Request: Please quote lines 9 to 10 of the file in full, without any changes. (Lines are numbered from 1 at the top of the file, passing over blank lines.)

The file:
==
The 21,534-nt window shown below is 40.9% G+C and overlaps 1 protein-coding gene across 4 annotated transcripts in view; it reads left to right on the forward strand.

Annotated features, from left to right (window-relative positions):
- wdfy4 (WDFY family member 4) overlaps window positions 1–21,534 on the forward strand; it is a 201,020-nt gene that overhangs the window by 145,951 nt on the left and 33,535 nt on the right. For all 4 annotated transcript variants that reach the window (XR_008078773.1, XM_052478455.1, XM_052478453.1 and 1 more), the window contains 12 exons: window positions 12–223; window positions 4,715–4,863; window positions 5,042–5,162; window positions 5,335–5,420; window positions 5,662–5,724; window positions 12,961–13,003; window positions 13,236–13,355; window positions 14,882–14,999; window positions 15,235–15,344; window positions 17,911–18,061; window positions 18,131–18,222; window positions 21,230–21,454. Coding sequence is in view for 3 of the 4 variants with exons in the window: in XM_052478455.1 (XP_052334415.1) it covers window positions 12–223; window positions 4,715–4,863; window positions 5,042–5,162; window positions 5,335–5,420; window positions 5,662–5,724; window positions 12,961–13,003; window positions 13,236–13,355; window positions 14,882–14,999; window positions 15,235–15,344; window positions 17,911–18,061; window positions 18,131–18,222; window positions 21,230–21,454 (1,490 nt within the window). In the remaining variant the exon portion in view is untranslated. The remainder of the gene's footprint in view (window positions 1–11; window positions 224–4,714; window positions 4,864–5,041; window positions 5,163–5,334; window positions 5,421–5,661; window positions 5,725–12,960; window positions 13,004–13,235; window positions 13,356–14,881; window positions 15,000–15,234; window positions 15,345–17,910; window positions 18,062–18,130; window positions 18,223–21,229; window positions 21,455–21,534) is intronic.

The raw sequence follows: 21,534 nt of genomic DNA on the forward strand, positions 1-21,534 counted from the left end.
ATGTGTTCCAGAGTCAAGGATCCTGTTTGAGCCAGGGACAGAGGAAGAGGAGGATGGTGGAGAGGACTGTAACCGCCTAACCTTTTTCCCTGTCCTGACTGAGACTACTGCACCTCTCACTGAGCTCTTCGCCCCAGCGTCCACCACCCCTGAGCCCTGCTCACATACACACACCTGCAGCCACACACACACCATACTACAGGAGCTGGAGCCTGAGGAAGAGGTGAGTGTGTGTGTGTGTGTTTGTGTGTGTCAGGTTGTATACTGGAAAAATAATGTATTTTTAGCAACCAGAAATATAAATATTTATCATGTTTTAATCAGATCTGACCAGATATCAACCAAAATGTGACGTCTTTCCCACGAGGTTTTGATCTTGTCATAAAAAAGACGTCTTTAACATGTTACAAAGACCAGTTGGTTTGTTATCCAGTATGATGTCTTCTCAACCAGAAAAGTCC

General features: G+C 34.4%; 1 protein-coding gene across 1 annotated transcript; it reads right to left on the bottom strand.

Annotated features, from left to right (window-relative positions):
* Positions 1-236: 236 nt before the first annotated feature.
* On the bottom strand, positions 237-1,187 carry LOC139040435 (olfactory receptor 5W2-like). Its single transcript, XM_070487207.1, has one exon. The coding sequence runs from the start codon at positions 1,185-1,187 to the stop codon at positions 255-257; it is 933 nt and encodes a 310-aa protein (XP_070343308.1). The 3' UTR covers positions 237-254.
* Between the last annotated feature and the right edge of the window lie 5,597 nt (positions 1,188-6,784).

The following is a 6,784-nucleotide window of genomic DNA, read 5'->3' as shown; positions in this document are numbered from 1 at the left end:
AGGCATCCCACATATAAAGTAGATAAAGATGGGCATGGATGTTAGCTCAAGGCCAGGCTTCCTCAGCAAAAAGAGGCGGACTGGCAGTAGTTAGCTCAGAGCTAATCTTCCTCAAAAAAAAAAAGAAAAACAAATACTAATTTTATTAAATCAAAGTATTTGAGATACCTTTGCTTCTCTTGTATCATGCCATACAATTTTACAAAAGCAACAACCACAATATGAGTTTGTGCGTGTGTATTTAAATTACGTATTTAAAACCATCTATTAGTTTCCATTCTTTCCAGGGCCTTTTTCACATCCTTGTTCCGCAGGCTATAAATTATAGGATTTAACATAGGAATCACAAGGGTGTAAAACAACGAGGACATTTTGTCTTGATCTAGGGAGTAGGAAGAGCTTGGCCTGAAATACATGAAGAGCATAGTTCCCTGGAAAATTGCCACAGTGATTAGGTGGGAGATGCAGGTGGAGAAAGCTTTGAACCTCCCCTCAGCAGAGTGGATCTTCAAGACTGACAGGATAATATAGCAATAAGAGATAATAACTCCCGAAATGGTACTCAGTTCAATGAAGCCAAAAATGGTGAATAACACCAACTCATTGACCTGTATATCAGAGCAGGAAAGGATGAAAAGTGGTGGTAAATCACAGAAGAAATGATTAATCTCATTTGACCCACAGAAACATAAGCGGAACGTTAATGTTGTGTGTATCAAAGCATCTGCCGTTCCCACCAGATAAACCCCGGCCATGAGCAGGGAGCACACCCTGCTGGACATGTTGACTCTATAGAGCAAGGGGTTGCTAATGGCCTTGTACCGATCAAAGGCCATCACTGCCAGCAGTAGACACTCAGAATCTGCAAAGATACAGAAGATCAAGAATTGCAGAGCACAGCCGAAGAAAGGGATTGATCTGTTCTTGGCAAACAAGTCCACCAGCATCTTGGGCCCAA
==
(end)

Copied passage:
* On the bottom strand, positions 237-1,187 carry LOC139040435 (olfactory receptor 5W2-like). Its single transcript, XM_070487207.1, has one exon. The coding sequence runs from the start codon at positions 1,185-1,187 to the stop codon at positions 255-257; it is 933 nt and encodes a 310-aa protein (XP_070343308.1). The 3' UTR covers positions 237-254.
* Between the last annotated feature and the right edge of the window lie 5,597 nt (positions 1,188-6,784).